AWS Lambda Function URLs were released on the 6th of April 2022 as an infrastructure configuration that gives you public URLs to directly trigger AWS Lambda Functions.
This service provides a faster and simpler way to trigger AWS Lambda Functions than AWS API Gateway or AWS Application Load Balancer (ALB). The URLs follow a standard structure as follows:
Pro: Fast Implementation & Deployment
AWS Lambda Function URLs are very quick to configure and deploy whilst requiring less set up than the other alternatives. When I set up the endpoint it is almost instantly available for use and only really requires a few configuration values.
AWS API Gateway takes longer to deploy and requires a more complex set of resources to set up. The API, Resources, Methods, Deployment, Stage, and Lambda Permissions are all part of setting this up.
AWS ALB requires additional underlying resources to be configured and has an upfront cost to using it. There is quite a bit that goes into designing AWS networks but at a minimum they contain a VPC, Subnets, IGW, and Security Groups. AWS ALBs also require multiple different resources to make up a working system.
Pro: IAM for Access Control
The options for AWS Lambda Function URLs authentication are None or using IAM. When you use None any additional security should be within the code. However, when you use IAM you can reference IAM resources with significant granularity. This means that if you and your customers both use AWS there is a strong and simple integration point for security by just referring to their AWS IAM resources directly.
Pro: AWS Lambda Alias Support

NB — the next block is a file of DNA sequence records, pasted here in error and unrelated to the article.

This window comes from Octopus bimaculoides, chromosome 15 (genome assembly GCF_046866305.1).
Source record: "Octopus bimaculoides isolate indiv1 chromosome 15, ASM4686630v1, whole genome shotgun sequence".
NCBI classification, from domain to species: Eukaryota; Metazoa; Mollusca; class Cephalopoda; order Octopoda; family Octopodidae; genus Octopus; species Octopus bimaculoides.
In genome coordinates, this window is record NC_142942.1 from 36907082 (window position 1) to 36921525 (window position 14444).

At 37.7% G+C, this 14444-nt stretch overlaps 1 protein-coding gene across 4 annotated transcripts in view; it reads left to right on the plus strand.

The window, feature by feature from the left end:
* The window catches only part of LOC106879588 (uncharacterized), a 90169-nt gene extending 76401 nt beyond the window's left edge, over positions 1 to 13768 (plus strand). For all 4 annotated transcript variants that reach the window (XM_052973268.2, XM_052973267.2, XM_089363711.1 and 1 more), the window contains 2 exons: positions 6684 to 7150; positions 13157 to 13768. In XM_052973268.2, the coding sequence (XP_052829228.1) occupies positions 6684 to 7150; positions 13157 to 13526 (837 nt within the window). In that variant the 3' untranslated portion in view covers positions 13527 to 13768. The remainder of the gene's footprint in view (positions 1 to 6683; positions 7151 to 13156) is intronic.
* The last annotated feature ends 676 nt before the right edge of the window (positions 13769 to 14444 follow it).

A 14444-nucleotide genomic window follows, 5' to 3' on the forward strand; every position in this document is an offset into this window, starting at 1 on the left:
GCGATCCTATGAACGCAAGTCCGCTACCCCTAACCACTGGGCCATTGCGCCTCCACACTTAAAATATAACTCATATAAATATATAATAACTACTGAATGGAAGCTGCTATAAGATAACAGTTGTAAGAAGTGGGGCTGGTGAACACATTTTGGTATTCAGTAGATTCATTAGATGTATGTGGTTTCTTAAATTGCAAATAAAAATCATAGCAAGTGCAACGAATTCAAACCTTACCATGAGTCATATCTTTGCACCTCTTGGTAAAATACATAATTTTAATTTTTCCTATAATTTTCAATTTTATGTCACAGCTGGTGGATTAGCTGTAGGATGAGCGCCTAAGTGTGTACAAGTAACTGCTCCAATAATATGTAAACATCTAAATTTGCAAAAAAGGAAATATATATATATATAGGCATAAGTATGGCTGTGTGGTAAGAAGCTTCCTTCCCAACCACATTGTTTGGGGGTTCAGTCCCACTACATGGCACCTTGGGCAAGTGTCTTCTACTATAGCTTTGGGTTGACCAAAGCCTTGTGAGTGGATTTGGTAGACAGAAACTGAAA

AWS Lambda Aliases are also supported by the new URLs which means that you can keep a consistent public facing URL when replacing the underlying infrastructure. This isn’t as practical as if it was done with DNS but can work if you don’t mind the AWS Lambda alias and versioning system.
Con: No Custom DNS Support
As mentioned previously DNS can’t be used for AWS Lambda Function URLs which can be an issue for both releases and the presentation of the service to customers.
The lack of custom DNS is similar to the Private AWS API Gateway and can cause issues if you use DNS automation for release processes.
It is possible to work around the custom DNS issue by deploying AWS CloudFront and pointing at the URL on the backend. This is about the same effort as deploying AWS API Gateway, which negates the benefits of using the new feature.
Con: AWS Account ID Exposure
According to AWS the new URLs expose the AWS Account ID used for the service which can provide information to any malicious actors. AWS Account IDs are not considered a credential for security purposes but publishing this information should probably be avoided where possible.
Con: Limited Network Controls
Due to the implementation of AWS Lambda Function URLs there is no way to implement network controls based on IP or any lower level than the prior mentioned authorisation. This is a limitation that could be an issue depending on your environment. For large enterprises like I have worked for in the past it is not acceptable but if you are running a start up it may be worth sacrificing for the speed to implementation.
It is always good to see more functionality being added to AWS Lambda and serverless solutions. However, the new AWS Lambda Function URLs leave a lot to be desired in their access controls and DNS implementation. Hopefully we will get custom DNS as a feature in the near future so that we don’t have to use AWS Aliases and the AWS provided URLs.
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